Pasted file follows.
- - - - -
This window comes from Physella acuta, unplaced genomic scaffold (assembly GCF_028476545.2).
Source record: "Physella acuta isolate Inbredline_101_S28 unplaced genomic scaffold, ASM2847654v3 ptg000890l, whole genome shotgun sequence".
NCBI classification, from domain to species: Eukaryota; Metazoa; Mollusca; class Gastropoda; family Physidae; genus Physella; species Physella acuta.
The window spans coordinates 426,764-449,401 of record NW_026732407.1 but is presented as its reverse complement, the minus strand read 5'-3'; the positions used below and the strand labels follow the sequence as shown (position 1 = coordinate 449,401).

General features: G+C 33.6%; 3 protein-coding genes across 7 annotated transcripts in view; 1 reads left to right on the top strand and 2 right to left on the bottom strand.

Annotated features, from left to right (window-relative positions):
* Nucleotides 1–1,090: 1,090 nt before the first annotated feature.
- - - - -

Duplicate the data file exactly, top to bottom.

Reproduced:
This window comes from Physella acuta, unplaced genomic scaffold (assembly GCF_028476545.2).
Source record: "Physella acuta isolate Inbredline_101_S28 unplaced genomic scaffold, ASM2847654v3 ptg000890l, whole genome shotgun sequence".
NCBI classification, from domain to species: Eukaryota; Metazoa; Mollusca; class Gastropoda; family Physidae; genus Physella; species Physella acuta.
The window spans coordinates 426,764-449,401 of record NW_026732407.1 but is presented as its reverse complement, the minus strand read 5'-3'; the positions used below and the strand labels follow the sequence as shown (position 1 = coordinate 449,401).

General features: G+C 33.6%; 3 protein-coding genes across 7 annotated transcripts in view; 1 reads left to right on the top strand and 2 right to left on the bottom strand.

Annotated features, from left to right (window-relative positions):
* Nucleotides 1–1,090: 1,090 nt before the first annotated feature.